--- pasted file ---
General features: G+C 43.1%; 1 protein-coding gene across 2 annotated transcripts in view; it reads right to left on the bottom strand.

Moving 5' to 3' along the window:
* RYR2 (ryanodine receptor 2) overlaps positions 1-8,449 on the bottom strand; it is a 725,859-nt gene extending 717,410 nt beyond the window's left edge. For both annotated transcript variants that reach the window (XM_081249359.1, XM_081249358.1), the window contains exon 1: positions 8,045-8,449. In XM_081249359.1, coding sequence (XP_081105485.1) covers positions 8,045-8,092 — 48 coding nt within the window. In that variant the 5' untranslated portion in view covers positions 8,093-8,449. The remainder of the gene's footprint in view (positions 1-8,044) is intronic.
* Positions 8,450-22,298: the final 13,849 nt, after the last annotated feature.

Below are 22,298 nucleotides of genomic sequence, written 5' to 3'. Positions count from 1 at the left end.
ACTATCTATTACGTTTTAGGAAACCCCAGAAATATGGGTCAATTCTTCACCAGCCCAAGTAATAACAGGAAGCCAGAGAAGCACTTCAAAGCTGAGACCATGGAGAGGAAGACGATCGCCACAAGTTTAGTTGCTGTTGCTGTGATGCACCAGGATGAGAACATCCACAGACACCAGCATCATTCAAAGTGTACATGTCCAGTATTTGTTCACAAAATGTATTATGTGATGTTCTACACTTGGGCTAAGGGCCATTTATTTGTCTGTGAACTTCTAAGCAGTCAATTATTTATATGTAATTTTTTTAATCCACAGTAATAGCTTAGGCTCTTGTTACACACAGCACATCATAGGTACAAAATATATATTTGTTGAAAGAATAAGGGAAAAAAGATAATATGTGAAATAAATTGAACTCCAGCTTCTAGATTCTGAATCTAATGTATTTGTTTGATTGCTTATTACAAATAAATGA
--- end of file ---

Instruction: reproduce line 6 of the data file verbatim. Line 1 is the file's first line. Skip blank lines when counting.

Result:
ACTATCTATTACGTTTTAGGAAACCCCAGAAATATGGGTCAATTCTTCACCAGCCCAAGTAATAACAGGAAGCCAGAGAAGCACTTCAAAGCTGAGACCATGGAGAGGAAGACGATCGCCACAAGTTTAGTTGCTGTTGCTGTGATGCACCAGGATGAGAACATCCACAGACACCAGCATCATTCAAAGTGTACATGTCCAGTATTTGTTCACAAAATGTATTATGTGATGTTCTACACTTGGGCTAAGGGCCATTTATTTGTCTGTGAACTTCTAAGCAGTCAATTATTTATATGTAATTTTTTTAATCCACAGTAATAGCTTAGGCTCTTGTTACACACAGCACATCATAGGTACAAAATATATATTTGTTGAAAGAATAAGGGAAAAAAGATAATATGTGAAATAAATTGAACTCCAGCTTCTAGATTCTGAATCTAATGTATTTGTTTGATTGCTTATTACAAATAAATGA